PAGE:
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Alnwick: a unique garden where every plant wants to kill you




It is not a secret that plants help humanity survive. But not every plant is pleasant and useful. At Alnwick Castle in Northumberland, England, there is a poisonous garden containing some very dangerous plants.

Alnwick

Photo: Amanda Slater/flickr (https://creativecommons.org/licenses/by-sa/2.0/)

 

Alnwick Castle, the garden near which is poisonous

Alnwick

Photo: By Phil Thomas (originally posted to Flickr as the castle) [CC BY 2.0 (http://creativecommons.org/licenses/by/2.0)], via Wikimedia Commons

This collection of poisonous plants is found behind black steel bars in Northumberland, England. It grows about 100 killer plants. There is the hemlock with which Socrates was killed, and the deadly but beautiful belladonna.

For absolutely obvious reasons, the garden can be visited with a guide only

Alnwick

Photo: Jo Jakeman/flickr (https://creativecommons.org/licenses/by/2.0/)

Alnwick Garden was founded in 1750 by Hugh Percy, 1st Duke of Northumberland. For this purpose, he hired an English landscape designer. And the 3rd Duke was an avid plant collector. He collected garden seeds all over the world.

During the time of the 4th Duke of Northumberland, the garden looked majestic. It had an Italian section, a large conservatory, trimmed yew trees, linden alleys, and many flowers.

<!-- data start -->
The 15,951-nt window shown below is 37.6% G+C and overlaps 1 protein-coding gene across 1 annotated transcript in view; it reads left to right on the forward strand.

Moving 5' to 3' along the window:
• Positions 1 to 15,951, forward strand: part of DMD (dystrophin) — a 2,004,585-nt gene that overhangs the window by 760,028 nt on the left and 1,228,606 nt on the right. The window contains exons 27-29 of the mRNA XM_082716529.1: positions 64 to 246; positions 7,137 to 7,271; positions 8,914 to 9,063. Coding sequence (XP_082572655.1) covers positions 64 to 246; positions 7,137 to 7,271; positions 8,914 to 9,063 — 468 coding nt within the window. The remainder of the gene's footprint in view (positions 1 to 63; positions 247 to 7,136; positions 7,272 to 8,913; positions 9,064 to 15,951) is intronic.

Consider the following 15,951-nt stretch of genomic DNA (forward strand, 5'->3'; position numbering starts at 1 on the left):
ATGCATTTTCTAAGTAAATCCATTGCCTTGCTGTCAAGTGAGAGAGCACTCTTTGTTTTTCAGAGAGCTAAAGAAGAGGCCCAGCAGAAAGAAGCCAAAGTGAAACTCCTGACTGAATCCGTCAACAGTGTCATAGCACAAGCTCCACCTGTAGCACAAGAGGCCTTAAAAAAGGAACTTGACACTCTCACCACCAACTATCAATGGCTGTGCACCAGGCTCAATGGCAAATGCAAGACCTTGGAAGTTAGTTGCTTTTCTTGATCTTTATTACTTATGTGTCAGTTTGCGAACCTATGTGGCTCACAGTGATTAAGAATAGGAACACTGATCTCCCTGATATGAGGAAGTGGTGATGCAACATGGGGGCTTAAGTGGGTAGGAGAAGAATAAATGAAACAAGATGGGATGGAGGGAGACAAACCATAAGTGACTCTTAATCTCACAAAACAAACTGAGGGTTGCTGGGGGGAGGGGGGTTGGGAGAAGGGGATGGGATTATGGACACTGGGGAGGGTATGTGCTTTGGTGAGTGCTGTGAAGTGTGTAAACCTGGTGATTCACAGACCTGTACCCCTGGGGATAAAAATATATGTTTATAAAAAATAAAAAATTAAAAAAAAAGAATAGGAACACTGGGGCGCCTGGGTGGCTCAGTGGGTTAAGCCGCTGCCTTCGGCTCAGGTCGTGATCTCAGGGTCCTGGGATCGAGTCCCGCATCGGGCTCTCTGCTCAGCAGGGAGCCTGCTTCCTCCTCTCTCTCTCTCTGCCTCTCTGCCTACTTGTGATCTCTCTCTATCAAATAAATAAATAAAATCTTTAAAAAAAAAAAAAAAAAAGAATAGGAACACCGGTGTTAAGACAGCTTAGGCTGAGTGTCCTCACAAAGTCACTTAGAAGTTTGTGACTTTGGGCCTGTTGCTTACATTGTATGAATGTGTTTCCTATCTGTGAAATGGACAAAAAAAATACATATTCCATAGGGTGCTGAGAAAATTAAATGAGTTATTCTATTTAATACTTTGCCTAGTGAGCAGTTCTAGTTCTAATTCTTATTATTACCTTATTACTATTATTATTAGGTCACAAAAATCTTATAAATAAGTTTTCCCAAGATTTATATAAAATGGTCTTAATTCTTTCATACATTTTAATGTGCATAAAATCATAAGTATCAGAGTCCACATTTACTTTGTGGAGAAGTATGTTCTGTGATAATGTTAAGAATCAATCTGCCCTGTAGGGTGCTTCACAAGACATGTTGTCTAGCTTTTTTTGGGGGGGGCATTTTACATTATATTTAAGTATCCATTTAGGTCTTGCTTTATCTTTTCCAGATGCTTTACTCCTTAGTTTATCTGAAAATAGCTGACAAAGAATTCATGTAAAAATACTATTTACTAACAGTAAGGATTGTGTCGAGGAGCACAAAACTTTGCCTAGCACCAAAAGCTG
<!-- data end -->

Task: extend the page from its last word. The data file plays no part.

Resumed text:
Before poisonous plants appeared here, it was just a luxurious garden

Alnwick

Photo: By Matthew Hunt, Bedford, United Kingdom (flickr.com) [CC BY 2.0 (http://creativecommons.org/licenses/by/2.0)], via Wikimedia Commons

 

To provide food during the Second World War, the garden was destroyed. However, Jane Percy, Duchess of Northumberland, decided in 1997 to restore it. It cost her 42 million pounds.

Gorgeous Poison Ivy tunnel

Alnwick

Photo: Graeme/flickr (https://creativecommons.org/licenses/by-sa/2.0/)

 

The garden with intoxicating and poisonous plants was opened in February 2005. The main purpose of it is to acquaint people with poisonous plants, to show what they look like, and what can happen after “communication” with them. Completely different plants grow in the garden, both very poisonous and partially poisonous.

For educational purposes only

Alnwick

Photo: Amanda Slater/flickr (https://creativecommons.org/licenses/by-sa/2.0/)

Today, the garden can be visited by fans of creepy walks. Here you can explore the world of dangerous plants and, what is more important, learn which plants to avoid in the wild.

Alnwick

Photo: Amanda Slater/flickr (https://creativecommons.org/licenses/by-sa/2.0/)

Alnwick

Photo: madraban/flickr (https://creativecommons.org/publicdomain/mark/1.0/)

 

Alnwick

Photo: Amanda Slater/flickr (https://creativecommons.org/licenses/by-sa/2.0/)

Alnwick

Photo: madraban/flickr (https://creativecommons.org/publicdomain/mark/1.0/)

 

Alnwick

Photo: madraban/flickr (https://creativecommons.org/publicdomain/mark/1.0/)

 

Alnwick

Photo: Paul Miller/flickr (https://creativecommons.org/licenses/by/2.0/)

Alnwick

Photo: Amanda Slater/flickr (https://creativecommons.org/licenses/by-sa/2.0/)

 

Alnwick

Photo: smlp.co.uk/flickr (https://creativecommons.org/licenses/by/2.0/)

Alnwick
Alnwick Gardens fountains. Photo: Amanda Slater / flickr (CC BY-SA 2.0)

Alnwick Castle and Harry Potter

Significant public interest in the castle appeared after the release of the famous Harry Potter movie. It was this castle that was chosen as the place where the exterior and interiors of Hogwarts Castle were subsequently filmed.

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